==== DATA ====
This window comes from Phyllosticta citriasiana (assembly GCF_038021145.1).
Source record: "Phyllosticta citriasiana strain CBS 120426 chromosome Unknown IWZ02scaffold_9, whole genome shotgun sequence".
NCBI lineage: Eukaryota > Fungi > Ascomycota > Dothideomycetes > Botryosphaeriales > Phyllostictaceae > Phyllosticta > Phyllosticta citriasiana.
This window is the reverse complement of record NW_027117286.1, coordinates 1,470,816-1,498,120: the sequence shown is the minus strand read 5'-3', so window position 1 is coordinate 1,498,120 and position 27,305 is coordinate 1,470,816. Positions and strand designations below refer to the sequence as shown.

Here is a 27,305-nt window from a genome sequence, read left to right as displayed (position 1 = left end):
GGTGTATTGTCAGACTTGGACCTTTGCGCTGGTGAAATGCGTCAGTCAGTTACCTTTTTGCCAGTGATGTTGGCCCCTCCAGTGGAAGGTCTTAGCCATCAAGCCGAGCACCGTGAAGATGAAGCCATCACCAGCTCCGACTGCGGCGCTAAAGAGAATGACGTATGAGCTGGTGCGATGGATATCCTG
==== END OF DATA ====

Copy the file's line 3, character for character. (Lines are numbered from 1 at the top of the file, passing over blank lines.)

NCBI lineage: Eukaryota > Fungi > Ascomycota > Dothideomycetes > Botryosphaeriales > Phyllostictaceae > Phyllosticta > Phyllosticta citriasiana.